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Goal Zero Switch 10 and Torch 250 review - solar charging for your iPhone and iPad

Goal Zero has made a big name for itself as purveyors of a whole family of smartphone-friendly solar chargers, and we got a chance to check out some of their latest products, the Switch 10 battery stick and the larger Torch 250.

I had used some of Goal Zero's solar chargers on Android devices in the past, and wanted to have a go with their latest offerings before the sun was blotted out for 8 months with Canadian snow and woefully shorter days.

First up is the Switch 10. This is a really neat 3000 mAh battery that has replaceable utility heads and full-sized USB plugs. The different heads, which include a little rubber fan, flashlight, and threaded microUSB cable, plug into the female USB end, and screw securely into place with a shifting ring on the tip. On the other side is a male USB plug that flips out to connect to a charging source, which more often than not will be the included Nomad 7 solar panel. At the base, you can tap a button to check the charge on the battery, and at the other end, you can toggle a handy little LED flashlight. The Switch 10 itself is extremely well-built, and feels tough as nails. It would be nice if the screw tip had a bit more grip; it can be quite slippery when trying to loosen tightly attached accessories.

The selection of accessories for the Switch 10 are really impressive. The breeze you get from the fan is surprisingly strong, though less useful as the cold season creeps in. The only downside is that you'll have to hold the Switch 10 the whole time, since there's no easy way to prop it up or attach it to anything. The full flashlight head is great year-round. You can easily adjust the focus of the light as broad or as narrow as you like, and you get a respectable 110 lumens of light out of it.

As for charging an iPhone, it would be nice if there was at least the option for a lightning cable attachment similar to the microUSB one included, but adapters aren't expensive (opens in new tab) and you can always just plug your personal lightning cable right into the stick. The battery capacity is big enough to provide a single full charge to an iPhone without any worries, but don't count on it providing a noticeable amount of juice for your iPad. Charging by sun can take awhile, depending on conditions. Goal Zero advertises 4 hours of sunlight to top up the Switch 10, but in my experience that time is under ideal conditions. 5 - 6 hours lines up closer to what I got. That said, it's worth noting that relying on solar as a primary means to charge your gadgets isn't really going to work out for you. Expect to be using these as a back-up after all of your fully-charged batteries are dead, like, say, on the third or fourth day of your camping trip. In that particular instance, I'm a huge fan of using Goal Zero in conjunction with BioLite stoves.

The Nomad 7 charger is noticeably more portable than the larger Nomad 13m I had used before, and still includes the handy zip pocket around back, magnetic closing mechanism, built-in fastening anchors, and rough-and-tumble fabric covering. There's a built-in cable so you can chain together multiple panels and make a fairly impressive array, but I found the cable wasn't quite long enough to put the panels right next to one another. At most, the top edges of both would have to be right up against one another, which isn't always useful if the area you're working with is long and skinny. In addition to charging the Switch 10, you can also charge your devices directly thanks to the full-sized USB slot tucked behind the mesh pouch, which can also conveniently hold your device while doing so.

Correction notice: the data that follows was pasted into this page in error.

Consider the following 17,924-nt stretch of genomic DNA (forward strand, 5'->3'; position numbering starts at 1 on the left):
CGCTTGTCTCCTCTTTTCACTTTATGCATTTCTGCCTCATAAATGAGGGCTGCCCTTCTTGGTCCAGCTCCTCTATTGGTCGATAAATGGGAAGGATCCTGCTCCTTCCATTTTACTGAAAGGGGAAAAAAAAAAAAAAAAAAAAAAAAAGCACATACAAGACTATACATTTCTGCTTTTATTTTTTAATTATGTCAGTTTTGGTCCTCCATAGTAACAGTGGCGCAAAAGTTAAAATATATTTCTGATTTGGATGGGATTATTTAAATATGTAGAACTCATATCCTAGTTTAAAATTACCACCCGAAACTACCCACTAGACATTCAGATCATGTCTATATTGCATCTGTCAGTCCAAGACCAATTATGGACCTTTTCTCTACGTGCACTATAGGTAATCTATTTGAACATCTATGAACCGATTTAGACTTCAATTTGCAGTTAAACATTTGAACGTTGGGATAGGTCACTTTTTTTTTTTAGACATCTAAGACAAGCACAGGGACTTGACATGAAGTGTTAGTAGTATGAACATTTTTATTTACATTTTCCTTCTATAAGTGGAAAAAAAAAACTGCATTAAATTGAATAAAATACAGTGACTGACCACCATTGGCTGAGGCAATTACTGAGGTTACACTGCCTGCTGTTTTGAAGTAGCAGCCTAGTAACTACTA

The other device I tried from Goal Zero was the Torch 250, which is a big, tough, and versatile piece of kit. It has a small solar panel built into it, two flashlights, and a hand crank for manual charging when things get really hairy. The front-facing spot flashlight can be on high or low brightness, and two red lights are used for getting around without blinding everybody in the middle of the night. The red lights can also be flipped on to a blink mode for emergency situations. On the underside is a wider flood light, also with high and low intensity which is toggled with the hardware buttons at the base of the Torch 250. At that base you'll find two fastening hooks which can be easily stowed, and the female USB jack for charging your iPhone or iPad. Along the side is an integrated male USB cable for when you want to charge directly from another source like, say, one of those Nomad panels.

If you want to rely on exclusively on the sun, you really do need an additional panel for the Torch 250. It's nice having a panel built in, and the angled body construction helps make sure it's facing 45 degrees very easily, but after leaving it outside on the balcony for a few days, the battery still wasn't half full from dead. This may be a factor of the 4400 mAh capacity here, but either way, it's important to see the Torch 250 as a powerful flashlight and a back-up battery well before considering it a solar charger. That said, once the Torch is charged, it's beefy enough to give you a full charge on your iPad without any problem.

Bottom line

Both the Torch 250 and the Switch 10 are extremely versatile and do a great job at simultaneously handling basic tasks like lighting and keeping your iPhone alive. It's hard to justify a premium on solar power when it can take so long to charge anything, but outdoorsy types will very quickly get the use they need out of Goal Zero gear. I'm not a prepper by any means, but just having the Torch 250 around makes me feel more comfortable about handling any hypothetical emergencies that might kill my power supply for a few days. That said, I'd say this gear is worth grabbing if you're an avid camper, but is probably outside of the price range for more casual users.